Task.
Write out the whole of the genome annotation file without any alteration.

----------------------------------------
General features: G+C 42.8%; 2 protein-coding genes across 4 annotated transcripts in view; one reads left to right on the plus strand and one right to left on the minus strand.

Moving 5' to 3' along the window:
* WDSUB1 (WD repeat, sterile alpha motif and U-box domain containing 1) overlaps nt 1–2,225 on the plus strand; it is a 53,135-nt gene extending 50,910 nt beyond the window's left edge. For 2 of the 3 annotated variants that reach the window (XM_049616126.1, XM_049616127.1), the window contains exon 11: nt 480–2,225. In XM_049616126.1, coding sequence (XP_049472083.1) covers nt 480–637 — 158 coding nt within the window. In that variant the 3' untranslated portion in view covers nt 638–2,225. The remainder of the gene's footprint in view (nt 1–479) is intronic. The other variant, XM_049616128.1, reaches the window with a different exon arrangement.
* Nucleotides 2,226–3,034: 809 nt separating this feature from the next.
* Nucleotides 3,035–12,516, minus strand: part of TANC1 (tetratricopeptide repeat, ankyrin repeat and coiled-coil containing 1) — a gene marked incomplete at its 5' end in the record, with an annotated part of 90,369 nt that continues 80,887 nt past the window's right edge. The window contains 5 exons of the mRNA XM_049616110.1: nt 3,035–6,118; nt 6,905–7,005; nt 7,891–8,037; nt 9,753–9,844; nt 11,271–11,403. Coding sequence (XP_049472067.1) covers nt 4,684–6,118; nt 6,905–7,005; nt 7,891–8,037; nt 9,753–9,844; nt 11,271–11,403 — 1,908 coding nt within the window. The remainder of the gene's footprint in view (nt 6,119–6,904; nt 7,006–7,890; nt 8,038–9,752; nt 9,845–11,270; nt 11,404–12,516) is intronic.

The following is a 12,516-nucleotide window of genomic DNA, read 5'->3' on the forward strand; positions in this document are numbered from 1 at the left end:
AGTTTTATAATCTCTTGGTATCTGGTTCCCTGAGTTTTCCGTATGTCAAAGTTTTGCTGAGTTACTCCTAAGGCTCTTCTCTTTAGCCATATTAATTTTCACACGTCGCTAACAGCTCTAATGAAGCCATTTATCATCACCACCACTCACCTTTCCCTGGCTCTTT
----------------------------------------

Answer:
General features: G+C 42.8%; 2 protein-coding genes across 4 annotated transcripts in view; one reads left to right on the plus strand and one right to left on the minus strand.

Moving 5' to 3' along the window:
* WDSUB1 (WD repeat, sterile alpha motif and U-box domain containing 1) overlaps nt 1–2,225 on the plus strand; it is a 53,135-nt gene extending 50,910 nt beyond the window's left edge. For 2 of the 3 annotated variants that reach the window (XM_049616126.1, XM_049616127.1), the window contains exon 11: nt 480–2,225. In XM_049616126.1, coding sequence (XP_049472083.1) covers nt 480–637 — 158 coding nt within the window. In that variant the 3' untranslated portion in view covers nt 638–2,225. The remainder of the gene's footprint in view (nt 1–479) is intronic. The other variant, XM_049616128.1, reaches the window with a different exon arrangement.
* Nucleotides 2,226–3,034: 809 nt separating this feature from the next.
* Nucleotides 3,035–12,516, minus strand: part of TANC1 (tetratricopeptide repeat, ankyrin repeat and coiled-coil containing 1) — a gene marked incomplete at its 5' end in the record, with an annotated part of 90,369 nt that continues 80,887 nt past the window's right edge. The window contains 5 exons of the mRNA XM_049616110.1: nt 3,035–6,118; nt 6,905–7,005; nt 7,891–8,037; nt 9,753–9,844; nt 11,271–11,403. Coding sequence (XP_049472067.1) covers nt 4,684–6,118; nt 6,905–7,005; nt 7,891–8,037; nt 9,753–9,844; nt 11,271–11,403 — 1,908 coding nt within the window. The remainder of the gene's footprint in view (nt 6,119–6,904; nt 7,006–7,890; nt 8,038–9,752; nt 9,845–11,270; nt 11,404–12,516) is intronic.

The following is a 12,516-nucleotide window of genomic DNA, read 5'->3' on the forward strand; positions in this document are numbered from 1 at the left end:
AGTTTTATAATCTCTTGGTATCTGGTTCCCTGAGTTTTCCGTATGTCAAAGTTTTGCTGAGTTACTCCTAAGGCTCTTCTCTTTAGCCATATTAATTTTCACACGTCGCTAACAGCTCTAATGAAGCCATTTATCATCACCACCACTCACCTTTCCCTGGCTCTTT